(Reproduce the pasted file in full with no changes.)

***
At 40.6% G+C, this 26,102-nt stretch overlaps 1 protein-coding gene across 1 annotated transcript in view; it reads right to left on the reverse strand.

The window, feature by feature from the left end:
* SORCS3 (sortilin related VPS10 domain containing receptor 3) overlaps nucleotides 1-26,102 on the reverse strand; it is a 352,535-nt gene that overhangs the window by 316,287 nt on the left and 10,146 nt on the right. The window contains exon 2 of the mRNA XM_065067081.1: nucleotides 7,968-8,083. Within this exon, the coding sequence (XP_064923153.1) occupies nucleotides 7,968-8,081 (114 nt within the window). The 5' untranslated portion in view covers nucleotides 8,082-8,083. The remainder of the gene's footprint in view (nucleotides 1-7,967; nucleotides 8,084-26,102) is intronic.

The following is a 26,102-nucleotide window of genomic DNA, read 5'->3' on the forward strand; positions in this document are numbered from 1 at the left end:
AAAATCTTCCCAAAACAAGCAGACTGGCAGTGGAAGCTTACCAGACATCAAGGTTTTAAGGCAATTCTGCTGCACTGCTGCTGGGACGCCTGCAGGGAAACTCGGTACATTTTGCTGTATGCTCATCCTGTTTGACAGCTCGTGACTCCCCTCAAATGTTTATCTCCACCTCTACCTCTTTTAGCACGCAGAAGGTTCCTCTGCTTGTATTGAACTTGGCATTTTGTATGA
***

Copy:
At 40.6% G+C, this 26,102-nt stretch overlaps 1 protein-coding gene across 1 annotated transcript in view; it reads right to left on the reverse strand.

The window, feature by feature from the left end:
* SORCS3 (sortilin related VPS10 domain containing receptor 3) overlaps nucleotides 1-26,102 on the reverse strand; it is a 352,535-nt gene that overhangs the window by 316,287 nt on the left and 10,146 nt on the right. The window contains exon 2 of the mRNA XM_065067081.1: nucleotides 7,968-8,083. Within this exon, the coding sequence (XP_064923153.1) occupies nucleotides 7,968-8,081 (114 nt within the window). The 5' untranslated portion in view covers nucleotides 8,082-8,083. The remainder of the gene's footprint in view (nucleotides 1-7,967; nucleotides 8,084-26,102) is intronic.

The following is a 26,102-nucleotide window of genomic DNA, read 5'->3' on the forward strand; positions in this document are numbered from 1 at the left end:
AAAATCTTCCCAAAACAAGCAGACTGGCAGTGGAAGCTTACCAGACATCAAGGTTTTAAGGCAATTCTGCTGCACTGCTGCTGGGACGCCTGCAGGGAAACTCGGTACATTTTGCTGTATGCTCATCCTGTTTGACAGCTCGTGACTCCCCTCAAATGTTTATCTCCACCTCTACCTCTTTTAGCACGCAGAAGGTTCCTCTGCTTGTATTGAACTTGGCATTTTGTATGA